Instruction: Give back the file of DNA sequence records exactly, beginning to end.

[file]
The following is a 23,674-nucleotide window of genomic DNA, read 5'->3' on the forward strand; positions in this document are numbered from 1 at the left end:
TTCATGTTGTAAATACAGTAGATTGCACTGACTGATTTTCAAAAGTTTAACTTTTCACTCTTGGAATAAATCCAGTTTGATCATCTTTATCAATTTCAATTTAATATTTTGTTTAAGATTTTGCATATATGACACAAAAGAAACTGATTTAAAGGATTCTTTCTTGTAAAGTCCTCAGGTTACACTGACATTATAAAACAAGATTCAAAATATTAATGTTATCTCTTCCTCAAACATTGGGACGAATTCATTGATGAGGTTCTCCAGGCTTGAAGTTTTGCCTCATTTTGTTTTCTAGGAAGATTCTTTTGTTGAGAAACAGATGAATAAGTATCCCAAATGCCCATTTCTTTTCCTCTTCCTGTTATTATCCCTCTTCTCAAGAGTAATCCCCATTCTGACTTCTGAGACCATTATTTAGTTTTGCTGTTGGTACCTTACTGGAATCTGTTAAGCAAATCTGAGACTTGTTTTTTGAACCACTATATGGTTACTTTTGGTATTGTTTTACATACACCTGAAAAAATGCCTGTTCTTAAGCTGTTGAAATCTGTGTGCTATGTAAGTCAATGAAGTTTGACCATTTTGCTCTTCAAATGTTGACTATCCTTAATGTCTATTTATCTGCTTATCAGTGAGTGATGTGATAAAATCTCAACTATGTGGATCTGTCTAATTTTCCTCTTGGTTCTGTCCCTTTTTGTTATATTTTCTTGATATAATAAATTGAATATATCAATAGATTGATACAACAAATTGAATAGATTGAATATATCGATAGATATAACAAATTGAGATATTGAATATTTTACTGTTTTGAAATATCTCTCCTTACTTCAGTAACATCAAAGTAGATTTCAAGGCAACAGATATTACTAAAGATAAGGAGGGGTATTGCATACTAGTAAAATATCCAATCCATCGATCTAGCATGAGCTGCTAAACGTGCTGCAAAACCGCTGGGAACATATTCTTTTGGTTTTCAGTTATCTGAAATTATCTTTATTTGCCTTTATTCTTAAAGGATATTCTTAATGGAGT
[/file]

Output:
The following is a 23,674-nucleotide window of genomic DNA, read 5'->3' on the forward strand; positions in this document are numbered from 1 at the left end:
TTCATGTTGTAAATACAGTAGATTGCACTGACTGATTTTCAAAAGTTTAACTTTTCACTCTTGGAATAAATCCAGTTTGATCATCTTTATCAATTTCAATTTAATATTTTGTTTAAGATTTTGCATATATGACACAAAAGAAACTGATTTAAAGGATTCTTTCTTGTAAAGTCCTCAGGTTACACTGACATTATAAAACAAGATTCAAAATATTAATGTTATCTCTTCCTCAAACATTGGGACGAATTCATTGATGAGGTTCTCCAGGCTTGAAGTTTTGCCTCATTTTGTTTTCTAGGAAGATTCTTTTGTTGAGAAACAGATGAATAAGTATCCCAAATGCCCATTTCTTTTCCTCTTCCTGTTATTATCCCTCTTCTCAAGAGTAATCCCCATTCTGACTTCTGAGACCATTATTTAGTTTTGCTGTTGGTACCTTACTGGAATCTGTTAAGCAAATCTGAGACTTGTTTTTTGAACCACTATATGGTTACTTTTGGTATTGTTTTACATACACCTGAAAAAATGCCTGTTCTTAAGCTGTTGAAATCTGTGTGCTATGTAAGTCAATGAAGTTTGACCATTTTGCTCTTCAAATGTTGACTATCCTTAATGTCTATTTATCTGCTTATCAGTGAGTGATGTGATAAAATCTCAACTATGTGGATCTGTCTAATTTTCCTCTTGGTTCTGTCCCTTTTTGTTATATTTTCTTGATATAATAAATTGAATATATCAATAGATTGATACAACAAATTGAATAGATTGAATATATCGATAGATATAACAAATTGAGATATTGAATATTTTACTGTTTTGAAATATCTCTCCTTACTTCAGTAACATCAAAGTAGATTTCAAGGCAACAGATATTACTAAAGATAAGGAGGGGTATTGCATACTAGTAAAATATCCAATCCATCGATCTAGCATGAGCTGCTAAACGTGCTGCAAAACCGCTGGGAACATATTCTTTTGGTTTTCAGTTATCTGAAATTATCTTTATTTGCCTTTATTCTTAAAGGATATTCTTAATGGAGT